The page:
Peugeot 208 2019 review: GT-Line
In a world of cheap and hugely popular hatchbacks from Japan and Korea, it’s easy to forget that this segment was originally given much of its joie de vivre by the oft-forgotten French car brands.
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It's getting increasingly difficult to sell a small car in Australia.
Several of the Volkswagen Polo's competitors – for one reason or another – have been forced to exit Australia's market, or at very least have their ranges cropped down to a slim list of competitive variants.
The Polo soldiers on, though, proving there's a niche to be filled for a polished and well-equipped offering in such a contracting market segment.
Volkswagen's most recent update to the Polo range has seen its limited-edition Beats variant replaced with this car, the Polo Style.
But in such a price-conscious market segment, is the Style too much coin? We drove one for a week to find out.
|Volkswagen Polo 2020: 85 TSI Style|
|Engine Type||1.0L turbo|
|Fuel Type||Premium Unleaded Petrol|
For a variant dubbed 'Style' there was surprisingly little extra in the look, particularly from the outside. That's not to say the Polo isn't an attractive car. In fact, on it's base appearance alone it's probably one of the best looking small cars you can buy, but there's nothing extra impressive about the 'Style'.
Slick angles and lines are oh-so-resolved in the signature Volkswagen way, and the angular rear light and DRL fittings suit it well. It does a fantastic job of being the shrunken Golf it needs to be to fit in with VW's line-up.
Extra points for the subtle details in the moldings that give the interior a feel a league above most cars in the small hatch class.
Sadly, even at the Style's relatively expensive price-point, the look is tarnished slightly by the lack of LED headlights.
Inside is a slightly different story. The Style gets a unique synthetic cloth seat trim and a slightly different dash-filler. It is all a bit grey compared to the outgoing Beats' cherries and cream look interior, but still an aesthetically pleasing place to be thanks largely to an abundance of quality trims and materials.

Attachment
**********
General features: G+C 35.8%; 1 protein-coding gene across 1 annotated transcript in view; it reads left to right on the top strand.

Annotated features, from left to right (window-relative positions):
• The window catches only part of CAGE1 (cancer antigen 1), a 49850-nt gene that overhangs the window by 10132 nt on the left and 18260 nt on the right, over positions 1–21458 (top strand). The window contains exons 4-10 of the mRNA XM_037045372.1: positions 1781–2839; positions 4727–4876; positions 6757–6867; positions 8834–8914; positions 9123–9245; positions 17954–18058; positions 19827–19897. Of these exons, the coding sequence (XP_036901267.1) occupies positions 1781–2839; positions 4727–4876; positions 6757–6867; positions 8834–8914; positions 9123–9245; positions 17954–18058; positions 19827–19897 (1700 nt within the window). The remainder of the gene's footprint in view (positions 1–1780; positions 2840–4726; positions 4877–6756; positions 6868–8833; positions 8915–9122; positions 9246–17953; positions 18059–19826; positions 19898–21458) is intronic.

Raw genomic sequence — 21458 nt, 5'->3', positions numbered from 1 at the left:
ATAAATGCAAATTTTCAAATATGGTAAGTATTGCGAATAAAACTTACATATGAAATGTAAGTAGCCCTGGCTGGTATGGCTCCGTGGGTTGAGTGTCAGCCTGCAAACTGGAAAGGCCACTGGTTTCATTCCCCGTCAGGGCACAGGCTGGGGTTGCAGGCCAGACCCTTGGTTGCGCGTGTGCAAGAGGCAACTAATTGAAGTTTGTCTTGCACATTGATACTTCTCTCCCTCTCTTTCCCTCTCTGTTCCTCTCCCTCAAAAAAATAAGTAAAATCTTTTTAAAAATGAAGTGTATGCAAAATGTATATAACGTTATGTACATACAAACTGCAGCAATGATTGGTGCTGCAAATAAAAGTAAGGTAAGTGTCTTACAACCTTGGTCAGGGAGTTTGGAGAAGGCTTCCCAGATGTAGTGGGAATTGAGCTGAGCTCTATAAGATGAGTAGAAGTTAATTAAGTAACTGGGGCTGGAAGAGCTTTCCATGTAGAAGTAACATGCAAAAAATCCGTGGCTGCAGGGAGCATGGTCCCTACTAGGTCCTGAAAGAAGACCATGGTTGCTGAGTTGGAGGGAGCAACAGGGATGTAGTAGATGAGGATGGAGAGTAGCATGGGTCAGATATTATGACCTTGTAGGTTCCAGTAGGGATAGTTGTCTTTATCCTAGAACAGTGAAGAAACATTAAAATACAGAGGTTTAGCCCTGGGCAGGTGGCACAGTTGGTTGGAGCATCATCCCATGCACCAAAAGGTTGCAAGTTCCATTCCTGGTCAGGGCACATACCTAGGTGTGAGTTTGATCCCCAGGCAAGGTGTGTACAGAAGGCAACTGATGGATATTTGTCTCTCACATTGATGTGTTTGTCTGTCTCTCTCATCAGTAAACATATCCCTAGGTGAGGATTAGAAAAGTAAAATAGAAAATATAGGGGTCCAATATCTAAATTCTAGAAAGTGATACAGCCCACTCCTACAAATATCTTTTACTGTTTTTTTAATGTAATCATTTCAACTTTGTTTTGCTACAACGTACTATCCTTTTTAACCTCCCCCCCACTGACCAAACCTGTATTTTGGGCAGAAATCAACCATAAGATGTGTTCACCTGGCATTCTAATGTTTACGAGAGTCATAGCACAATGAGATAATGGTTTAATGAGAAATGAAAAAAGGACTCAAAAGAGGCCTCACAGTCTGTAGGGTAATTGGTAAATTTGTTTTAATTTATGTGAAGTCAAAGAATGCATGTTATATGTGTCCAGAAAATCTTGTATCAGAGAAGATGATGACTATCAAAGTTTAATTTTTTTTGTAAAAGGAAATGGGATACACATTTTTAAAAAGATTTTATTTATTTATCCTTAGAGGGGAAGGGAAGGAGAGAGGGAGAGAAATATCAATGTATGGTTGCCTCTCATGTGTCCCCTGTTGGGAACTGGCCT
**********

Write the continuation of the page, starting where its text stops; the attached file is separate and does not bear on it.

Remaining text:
The flashy screens, one in the centre of the dash, and the virtual instrument cluster are particularly impressive visually.
The Polo offers a large interior space and a swathe of practical storage areas with just a few small oversights.
Up front, occupants can make use of huge bottle holders in each door, a large trench under the air-conditioning controls that also houses dual USB outlets, a decently sized glove box, and a small centre console box.
While much of the interior consists of grey plastics, at least the major touch points are clad in a soft finish, although the armrests could have used a little more padding for elbow-resting on longer journeys.
The rear seats provide a surprising amount of room for such a small car, even offering a little air space for my knees, and the roof is high enough to give me room above my head, too (I'm 182cm tall).
The middle seat is unavoidably tight, and I wouldn't recommend subjecting adult-sized humans to it for longer journeys. There are also no directional air vents for back seat occupants, but there are two USB ports so they can charge devices.
The Polo has decent bottle holders in the rear doors, too, although it was lacking even the rudimentary elbow padding that front passengers benefit from.
Despite the Audi having less 'space' (335L) it was easier to use, fitting our entire suitcase set where the Polo could only fit two of the three.
This was due to the higher boot floor in the Polo, a necessary design element given it scores a full-size spare underneath.
This Polo wears an MSRP of $24,990 making it expensive when you consider more mainstream alternatives like the Kia Rio (GT - $23,590) and Toyota Yaris (ZR - $22,670), or more niche euro rivals like the Renault Clio (Intens - $23,990), and Peugeot 208 (Allure, $24,990).
It has to be said that the Polo aces pretty much all of those rivals when it comes to specification (and refinement), so you will be getting what you pay for.
Good examples of this include the 8.0-inch multimedia touchscreen with a slick stock interface as well as Apple CarPlay and Android Auto compatibility, backed by the truly impressive 300W Beats-branded audio system, carried across from the Polo Beats edition.
The digital dash – essentially a VW version of Audi's excellent virtual cockpit suite - is almost unheard of in a car at this price point, and an impressive bit of kit no matter which way you cut it.
A leather-trimmed wheel and tidy fittings common across most Volkswagen models, even up to the $90K-plus Touareg, helps to lift the cabin ambiance above most rivals.
To many (who won't be cross-shopping budget rivals anyway) this more 'premium' feel will be worth the extra few grand alone.